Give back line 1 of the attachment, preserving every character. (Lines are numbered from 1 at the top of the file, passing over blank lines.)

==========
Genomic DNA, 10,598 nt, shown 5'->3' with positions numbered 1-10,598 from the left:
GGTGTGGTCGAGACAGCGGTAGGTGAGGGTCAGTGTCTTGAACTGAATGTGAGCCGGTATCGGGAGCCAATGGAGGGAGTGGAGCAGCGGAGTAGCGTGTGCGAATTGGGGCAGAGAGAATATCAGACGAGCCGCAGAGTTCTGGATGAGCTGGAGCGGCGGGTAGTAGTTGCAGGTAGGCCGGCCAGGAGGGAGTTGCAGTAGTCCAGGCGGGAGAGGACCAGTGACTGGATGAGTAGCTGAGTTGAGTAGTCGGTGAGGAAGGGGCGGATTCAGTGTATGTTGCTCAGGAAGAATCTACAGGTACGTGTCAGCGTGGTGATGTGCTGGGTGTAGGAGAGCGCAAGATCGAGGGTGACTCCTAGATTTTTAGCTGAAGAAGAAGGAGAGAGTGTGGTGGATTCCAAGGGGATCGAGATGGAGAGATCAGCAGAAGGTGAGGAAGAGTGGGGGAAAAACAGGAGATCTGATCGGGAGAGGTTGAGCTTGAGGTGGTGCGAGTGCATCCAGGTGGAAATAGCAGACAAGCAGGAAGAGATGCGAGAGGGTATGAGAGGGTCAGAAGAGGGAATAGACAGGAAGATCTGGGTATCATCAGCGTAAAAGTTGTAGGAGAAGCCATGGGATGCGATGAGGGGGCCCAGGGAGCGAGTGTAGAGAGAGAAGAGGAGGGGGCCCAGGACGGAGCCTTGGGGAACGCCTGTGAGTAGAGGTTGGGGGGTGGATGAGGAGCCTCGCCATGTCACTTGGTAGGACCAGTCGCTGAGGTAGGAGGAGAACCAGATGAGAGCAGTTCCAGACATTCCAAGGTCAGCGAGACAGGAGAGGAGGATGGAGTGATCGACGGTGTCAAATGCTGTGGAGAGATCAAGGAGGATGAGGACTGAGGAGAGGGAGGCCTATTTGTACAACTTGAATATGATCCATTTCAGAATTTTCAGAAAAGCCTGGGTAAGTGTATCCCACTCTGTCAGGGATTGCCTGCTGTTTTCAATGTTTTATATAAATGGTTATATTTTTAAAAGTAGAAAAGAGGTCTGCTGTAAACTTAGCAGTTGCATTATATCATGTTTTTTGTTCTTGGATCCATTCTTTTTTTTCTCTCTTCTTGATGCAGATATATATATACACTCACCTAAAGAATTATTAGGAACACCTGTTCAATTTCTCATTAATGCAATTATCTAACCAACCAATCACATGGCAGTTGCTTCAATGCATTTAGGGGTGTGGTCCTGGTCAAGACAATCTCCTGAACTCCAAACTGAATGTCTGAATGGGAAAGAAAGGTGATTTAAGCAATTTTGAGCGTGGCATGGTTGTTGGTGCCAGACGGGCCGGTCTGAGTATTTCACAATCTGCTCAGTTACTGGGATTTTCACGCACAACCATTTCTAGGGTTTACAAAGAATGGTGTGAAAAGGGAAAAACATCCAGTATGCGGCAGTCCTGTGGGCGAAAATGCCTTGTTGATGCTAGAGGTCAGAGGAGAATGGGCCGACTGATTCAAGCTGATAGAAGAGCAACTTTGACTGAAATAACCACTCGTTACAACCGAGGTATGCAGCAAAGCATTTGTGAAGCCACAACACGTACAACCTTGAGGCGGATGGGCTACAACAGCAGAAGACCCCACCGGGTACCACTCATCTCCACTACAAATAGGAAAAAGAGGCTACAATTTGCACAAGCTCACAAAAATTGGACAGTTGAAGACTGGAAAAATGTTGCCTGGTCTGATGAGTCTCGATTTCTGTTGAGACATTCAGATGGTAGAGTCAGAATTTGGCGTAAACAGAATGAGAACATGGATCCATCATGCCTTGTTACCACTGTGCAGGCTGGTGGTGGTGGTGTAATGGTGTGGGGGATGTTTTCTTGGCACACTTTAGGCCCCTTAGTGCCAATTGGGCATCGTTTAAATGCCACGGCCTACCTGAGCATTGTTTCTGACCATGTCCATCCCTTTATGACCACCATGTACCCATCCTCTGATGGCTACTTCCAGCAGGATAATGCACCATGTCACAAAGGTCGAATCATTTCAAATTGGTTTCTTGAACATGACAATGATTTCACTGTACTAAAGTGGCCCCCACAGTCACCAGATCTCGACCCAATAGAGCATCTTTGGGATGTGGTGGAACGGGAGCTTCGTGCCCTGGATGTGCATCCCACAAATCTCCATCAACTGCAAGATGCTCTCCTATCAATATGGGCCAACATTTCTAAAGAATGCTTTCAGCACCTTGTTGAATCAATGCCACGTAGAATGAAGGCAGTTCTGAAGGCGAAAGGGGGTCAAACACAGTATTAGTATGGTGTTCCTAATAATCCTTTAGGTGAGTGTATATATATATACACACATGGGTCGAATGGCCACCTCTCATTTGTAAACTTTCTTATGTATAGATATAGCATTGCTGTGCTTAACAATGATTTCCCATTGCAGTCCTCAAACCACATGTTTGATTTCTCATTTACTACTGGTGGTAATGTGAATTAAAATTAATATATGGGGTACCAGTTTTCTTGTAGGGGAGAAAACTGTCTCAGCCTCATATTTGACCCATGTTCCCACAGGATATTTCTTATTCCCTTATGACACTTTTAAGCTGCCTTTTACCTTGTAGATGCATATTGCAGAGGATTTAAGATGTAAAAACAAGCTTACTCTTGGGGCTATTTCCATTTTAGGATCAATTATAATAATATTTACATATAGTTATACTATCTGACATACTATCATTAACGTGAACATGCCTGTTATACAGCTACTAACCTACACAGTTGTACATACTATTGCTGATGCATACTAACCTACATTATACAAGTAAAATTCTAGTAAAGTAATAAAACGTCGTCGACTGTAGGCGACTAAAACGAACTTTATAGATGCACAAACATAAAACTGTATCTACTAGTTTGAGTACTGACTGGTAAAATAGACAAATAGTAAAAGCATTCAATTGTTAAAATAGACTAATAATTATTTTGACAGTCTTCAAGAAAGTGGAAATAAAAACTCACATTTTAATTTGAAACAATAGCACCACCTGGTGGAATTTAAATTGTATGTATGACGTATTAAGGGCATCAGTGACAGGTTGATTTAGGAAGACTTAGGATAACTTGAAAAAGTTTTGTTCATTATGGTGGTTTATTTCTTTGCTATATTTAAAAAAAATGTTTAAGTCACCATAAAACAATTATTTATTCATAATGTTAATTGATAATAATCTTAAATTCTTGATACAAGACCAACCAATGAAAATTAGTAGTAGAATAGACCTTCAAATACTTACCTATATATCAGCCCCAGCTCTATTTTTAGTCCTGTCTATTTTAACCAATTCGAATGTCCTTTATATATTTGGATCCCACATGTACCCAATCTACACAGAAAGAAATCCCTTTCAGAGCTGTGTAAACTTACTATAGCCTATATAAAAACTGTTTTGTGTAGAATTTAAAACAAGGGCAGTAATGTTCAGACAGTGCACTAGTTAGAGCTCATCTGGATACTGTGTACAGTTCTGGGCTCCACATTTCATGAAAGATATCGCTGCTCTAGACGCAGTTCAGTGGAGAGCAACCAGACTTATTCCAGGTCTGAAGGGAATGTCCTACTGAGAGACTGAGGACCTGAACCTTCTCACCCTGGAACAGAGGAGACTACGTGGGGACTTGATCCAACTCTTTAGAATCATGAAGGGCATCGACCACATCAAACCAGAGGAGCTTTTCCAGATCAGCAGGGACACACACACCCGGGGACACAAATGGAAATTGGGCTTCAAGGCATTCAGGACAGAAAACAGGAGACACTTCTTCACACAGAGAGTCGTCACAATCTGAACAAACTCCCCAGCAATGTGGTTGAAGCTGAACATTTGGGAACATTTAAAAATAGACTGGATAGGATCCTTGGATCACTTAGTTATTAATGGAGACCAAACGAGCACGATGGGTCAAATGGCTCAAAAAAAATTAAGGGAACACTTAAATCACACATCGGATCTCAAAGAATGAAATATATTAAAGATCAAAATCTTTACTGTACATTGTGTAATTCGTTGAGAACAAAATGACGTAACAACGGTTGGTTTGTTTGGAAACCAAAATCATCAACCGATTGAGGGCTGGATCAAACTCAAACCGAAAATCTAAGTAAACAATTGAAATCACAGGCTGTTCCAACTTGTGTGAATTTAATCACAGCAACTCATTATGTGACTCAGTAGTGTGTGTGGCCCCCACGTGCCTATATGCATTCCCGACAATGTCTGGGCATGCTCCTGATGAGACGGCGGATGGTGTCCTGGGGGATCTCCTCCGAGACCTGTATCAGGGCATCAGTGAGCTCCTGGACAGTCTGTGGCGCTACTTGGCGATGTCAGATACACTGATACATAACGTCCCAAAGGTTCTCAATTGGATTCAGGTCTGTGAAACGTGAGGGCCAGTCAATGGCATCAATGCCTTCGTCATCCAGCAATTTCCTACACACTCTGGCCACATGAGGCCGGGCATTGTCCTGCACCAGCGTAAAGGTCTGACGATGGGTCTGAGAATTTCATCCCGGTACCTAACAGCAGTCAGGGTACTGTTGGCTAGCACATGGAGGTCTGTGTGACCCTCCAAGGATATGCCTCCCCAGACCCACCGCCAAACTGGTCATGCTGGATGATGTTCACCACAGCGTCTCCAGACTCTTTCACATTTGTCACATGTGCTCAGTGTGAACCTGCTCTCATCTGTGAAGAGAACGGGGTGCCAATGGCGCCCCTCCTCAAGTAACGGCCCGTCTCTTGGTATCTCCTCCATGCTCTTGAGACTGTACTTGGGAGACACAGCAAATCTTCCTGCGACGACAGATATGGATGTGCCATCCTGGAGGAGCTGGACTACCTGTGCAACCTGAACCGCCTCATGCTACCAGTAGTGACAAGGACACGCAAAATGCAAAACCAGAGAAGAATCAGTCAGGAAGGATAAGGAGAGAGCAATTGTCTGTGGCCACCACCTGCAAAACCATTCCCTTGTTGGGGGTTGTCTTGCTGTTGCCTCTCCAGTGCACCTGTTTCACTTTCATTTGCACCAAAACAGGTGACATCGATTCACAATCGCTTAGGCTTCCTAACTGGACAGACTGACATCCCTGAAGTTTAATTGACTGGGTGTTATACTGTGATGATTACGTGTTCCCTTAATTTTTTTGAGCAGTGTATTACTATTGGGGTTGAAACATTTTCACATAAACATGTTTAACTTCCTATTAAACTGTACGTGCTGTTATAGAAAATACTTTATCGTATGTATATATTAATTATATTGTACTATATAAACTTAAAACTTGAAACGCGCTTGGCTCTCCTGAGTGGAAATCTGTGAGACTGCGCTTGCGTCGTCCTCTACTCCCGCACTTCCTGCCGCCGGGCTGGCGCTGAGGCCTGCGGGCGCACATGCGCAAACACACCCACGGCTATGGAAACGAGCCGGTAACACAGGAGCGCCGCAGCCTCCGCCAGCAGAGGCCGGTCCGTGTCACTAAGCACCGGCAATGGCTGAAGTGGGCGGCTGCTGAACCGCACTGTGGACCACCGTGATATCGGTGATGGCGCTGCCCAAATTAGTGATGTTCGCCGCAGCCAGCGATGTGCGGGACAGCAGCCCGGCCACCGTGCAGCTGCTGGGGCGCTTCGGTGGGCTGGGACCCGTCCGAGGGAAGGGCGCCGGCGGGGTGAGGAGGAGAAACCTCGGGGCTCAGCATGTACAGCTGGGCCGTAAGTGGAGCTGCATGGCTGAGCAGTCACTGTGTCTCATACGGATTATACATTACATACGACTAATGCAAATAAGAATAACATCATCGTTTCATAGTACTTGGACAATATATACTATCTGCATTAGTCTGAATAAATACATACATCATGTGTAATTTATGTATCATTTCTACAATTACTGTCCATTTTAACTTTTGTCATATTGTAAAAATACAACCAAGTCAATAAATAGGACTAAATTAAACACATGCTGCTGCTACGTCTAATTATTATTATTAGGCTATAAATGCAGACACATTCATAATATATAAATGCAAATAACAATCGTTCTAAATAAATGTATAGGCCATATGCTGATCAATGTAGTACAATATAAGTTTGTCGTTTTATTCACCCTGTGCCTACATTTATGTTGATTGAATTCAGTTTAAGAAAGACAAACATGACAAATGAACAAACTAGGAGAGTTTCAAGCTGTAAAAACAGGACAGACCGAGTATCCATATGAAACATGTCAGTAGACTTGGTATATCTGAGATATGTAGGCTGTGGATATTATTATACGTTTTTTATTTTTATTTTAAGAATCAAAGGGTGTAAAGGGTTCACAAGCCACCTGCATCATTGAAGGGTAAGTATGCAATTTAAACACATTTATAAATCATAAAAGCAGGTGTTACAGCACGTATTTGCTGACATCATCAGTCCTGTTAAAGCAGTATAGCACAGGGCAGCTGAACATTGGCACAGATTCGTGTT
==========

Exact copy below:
Genomic DNA, 10,598 nt, shown 5'->3' with positions numbered 1-10,598 from the left: